France placed on highest alert after Moscow attack: what changes?

Anti-terrorist measures are stepped up. Alert may remain throughout summer

More armed officers are patrol the streets when the alert level is raised
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France’s anti-terrorist ‘Vigipirate’ alert system has been increased to its highest level, following Friday’s attack in Moscow in which 137 people are reported to have been killed.

Prime minister Gabriel Attal announced the temporary increase on Sunday (March 24), after the attack on a concert hall in Moscow.

The decision came after discussions with France’s security council.

The terrorist group IS (also known as ISIS) has claimed responsibility for the attack in Russia.

“This organisation is threatening France and has been involved in several recent foiled attacks in several European countries, including Germany and France,” said the prime minister’s office in a press announcement.

“The prime minister has asked the Secretary General for Defence and National Security, who comes under his authority, to convene a meeting involving all the security services affected by the increase in the Vigipirate level," it added

What does the announcement change?

The ‘Vigipirate’ system comes in three levels, and is used as a benchmark to assess the likelihood of a terrorist act in France.

The levels are:

  • Vigilance (Vigilance, the lowest level)
  • Sécurité renforcée – risque d’attentat ( enhanced security - risk of attack)
  • Urgence – attentat (emergency, the highest possible level)

Read more: What is France’s Vigipirate alert system?

This is the sixth time in ten years that France has been placed on the highest level. The most recent was after the stabbing of a teacher in Arras in October 2023.

The country can only temporarily be placed at this level. In recent years, however, the country has mostly been at the second level, occasionally rising to the first.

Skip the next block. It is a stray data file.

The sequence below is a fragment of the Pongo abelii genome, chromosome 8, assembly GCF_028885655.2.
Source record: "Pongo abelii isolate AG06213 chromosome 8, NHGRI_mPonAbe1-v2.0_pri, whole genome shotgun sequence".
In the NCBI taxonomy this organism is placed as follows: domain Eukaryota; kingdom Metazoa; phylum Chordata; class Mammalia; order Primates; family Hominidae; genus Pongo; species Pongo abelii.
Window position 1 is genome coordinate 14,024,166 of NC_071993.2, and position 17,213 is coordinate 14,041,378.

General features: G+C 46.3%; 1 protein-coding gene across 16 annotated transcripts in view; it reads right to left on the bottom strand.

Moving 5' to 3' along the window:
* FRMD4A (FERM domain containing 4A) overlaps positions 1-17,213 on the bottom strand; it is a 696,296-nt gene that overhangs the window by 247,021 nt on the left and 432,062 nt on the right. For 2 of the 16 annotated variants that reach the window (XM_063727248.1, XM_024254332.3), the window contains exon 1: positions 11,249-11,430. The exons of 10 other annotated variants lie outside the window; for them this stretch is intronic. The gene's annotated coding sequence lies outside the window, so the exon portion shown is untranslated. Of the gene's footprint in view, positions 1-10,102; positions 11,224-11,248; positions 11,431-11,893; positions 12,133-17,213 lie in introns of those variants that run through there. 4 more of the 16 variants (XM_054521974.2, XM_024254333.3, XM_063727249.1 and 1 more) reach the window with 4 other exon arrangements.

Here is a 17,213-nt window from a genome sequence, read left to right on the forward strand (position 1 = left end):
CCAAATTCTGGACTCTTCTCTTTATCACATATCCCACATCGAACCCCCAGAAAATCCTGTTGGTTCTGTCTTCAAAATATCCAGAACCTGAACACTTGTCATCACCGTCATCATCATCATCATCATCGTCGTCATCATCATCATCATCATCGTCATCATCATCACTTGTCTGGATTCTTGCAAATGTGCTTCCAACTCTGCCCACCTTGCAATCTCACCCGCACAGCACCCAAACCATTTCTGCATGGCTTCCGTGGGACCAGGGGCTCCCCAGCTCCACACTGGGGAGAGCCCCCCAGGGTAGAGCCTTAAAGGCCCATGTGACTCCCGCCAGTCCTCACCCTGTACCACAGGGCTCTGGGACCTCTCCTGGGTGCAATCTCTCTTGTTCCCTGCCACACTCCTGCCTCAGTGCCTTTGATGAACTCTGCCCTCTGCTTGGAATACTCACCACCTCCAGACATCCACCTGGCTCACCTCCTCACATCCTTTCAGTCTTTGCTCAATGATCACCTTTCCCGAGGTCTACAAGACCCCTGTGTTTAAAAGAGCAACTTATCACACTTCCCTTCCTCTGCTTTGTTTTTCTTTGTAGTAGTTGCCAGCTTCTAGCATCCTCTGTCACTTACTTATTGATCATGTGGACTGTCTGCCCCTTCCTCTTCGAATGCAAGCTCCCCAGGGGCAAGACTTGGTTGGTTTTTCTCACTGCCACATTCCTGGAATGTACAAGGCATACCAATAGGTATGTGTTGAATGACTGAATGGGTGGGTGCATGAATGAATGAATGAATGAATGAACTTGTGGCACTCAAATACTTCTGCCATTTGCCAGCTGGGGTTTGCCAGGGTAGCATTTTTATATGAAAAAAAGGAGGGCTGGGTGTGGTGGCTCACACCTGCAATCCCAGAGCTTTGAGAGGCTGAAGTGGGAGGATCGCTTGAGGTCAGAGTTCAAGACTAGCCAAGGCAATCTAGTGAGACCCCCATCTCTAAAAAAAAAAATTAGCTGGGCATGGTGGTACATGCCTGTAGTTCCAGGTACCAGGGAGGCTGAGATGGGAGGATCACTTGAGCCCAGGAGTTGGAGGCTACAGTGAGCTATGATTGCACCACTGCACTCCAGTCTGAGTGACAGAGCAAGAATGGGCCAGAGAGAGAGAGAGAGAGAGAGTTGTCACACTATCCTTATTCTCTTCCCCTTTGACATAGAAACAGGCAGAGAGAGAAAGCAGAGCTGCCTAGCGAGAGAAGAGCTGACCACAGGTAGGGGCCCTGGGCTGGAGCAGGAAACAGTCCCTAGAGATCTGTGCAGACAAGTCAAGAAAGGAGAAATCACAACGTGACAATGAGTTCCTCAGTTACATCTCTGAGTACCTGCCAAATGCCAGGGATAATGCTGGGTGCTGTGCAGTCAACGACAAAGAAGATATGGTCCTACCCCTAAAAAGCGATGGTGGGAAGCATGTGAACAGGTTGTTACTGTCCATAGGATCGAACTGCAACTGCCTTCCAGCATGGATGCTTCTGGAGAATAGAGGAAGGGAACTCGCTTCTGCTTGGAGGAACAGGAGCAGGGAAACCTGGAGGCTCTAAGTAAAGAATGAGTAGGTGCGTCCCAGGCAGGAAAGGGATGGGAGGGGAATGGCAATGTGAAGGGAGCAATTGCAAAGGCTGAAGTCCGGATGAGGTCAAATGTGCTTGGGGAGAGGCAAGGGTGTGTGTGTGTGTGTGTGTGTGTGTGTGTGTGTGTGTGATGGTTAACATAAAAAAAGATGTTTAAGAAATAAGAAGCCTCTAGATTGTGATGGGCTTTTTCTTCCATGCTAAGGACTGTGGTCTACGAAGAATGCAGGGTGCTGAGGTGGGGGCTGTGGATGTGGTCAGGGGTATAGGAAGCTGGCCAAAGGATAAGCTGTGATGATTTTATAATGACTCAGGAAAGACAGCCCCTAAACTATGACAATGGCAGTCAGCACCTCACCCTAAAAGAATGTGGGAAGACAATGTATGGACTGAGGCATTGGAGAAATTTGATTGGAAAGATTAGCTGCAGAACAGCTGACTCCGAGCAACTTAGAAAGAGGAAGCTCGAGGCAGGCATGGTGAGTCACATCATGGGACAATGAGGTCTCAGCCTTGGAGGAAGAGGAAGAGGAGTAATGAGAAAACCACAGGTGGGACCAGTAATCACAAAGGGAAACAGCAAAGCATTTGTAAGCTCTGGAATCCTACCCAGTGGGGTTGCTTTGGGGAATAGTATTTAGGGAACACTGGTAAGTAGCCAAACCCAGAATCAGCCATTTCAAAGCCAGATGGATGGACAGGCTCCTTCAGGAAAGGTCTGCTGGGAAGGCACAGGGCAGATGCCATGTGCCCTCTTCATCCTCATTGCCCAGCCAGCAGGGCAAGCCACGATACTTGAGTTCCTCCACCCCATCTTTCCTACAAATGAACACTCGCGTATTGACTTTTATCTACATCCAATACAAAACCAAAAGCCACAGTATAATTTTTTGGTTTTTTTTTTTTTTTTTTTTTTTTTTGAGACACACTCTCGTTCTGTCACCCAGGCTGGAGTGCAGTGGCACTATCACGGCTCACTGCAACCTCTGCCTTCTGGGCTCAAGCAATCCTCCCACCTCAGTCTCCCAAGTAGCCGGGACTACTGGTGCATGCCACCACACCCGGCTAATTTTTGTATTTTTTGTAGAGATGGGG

During the periods of ‘Urgence – attentat’ additional resources are made available for security forces.

The most notable of these is the option to increase the number of armed police officers and soldiers patrolling in cities where an attack is more likely.

Usually, around 3,000 soldiers take part in the activities of Opération Sentinelle, however when the highest Vigipirate level was last reached 7,000 extra armed soldiers and officers were made available for the task.

More stringent secutiy checks, including in airports, may also take place.

Police will also increase the number of spot checks they carry out on individuals.

As a reminder, all people in France, including visitors, need to carry valid ID on them.

Read more: What are valid forms of ID in France and must I always carry one?

Read more: 128,000 identity checks a day in France: what must foreigners show?

The exact changes will likely be announced after Mr Attal meets with security forces today.

Attempt to prevent terrorist activity

Additional information is also made available, particularly for workers in public spaces, about what to do in the event of a terrorist attack.

"This mobilises the public even more. Safety must also be based on the mobilisation of the population, reporting suspicious events, isolated luggage... It's a very broad mobilisation", said Jérôme Poirot, the former former deputy national intelligence coordinator.

It is unknown yet when the alert level will be reduced, but with the 2024 Olympic Games starting in Paris in less than four months, the government may decide to prolong the warning level to provide extra security during the event.

Since 2015, 74 terrorist attacks have been stopped on French soil, whilst 24 have been carried out. states data from the Interior Ministry. Prevention operations have led to more than 1,500 arrests.

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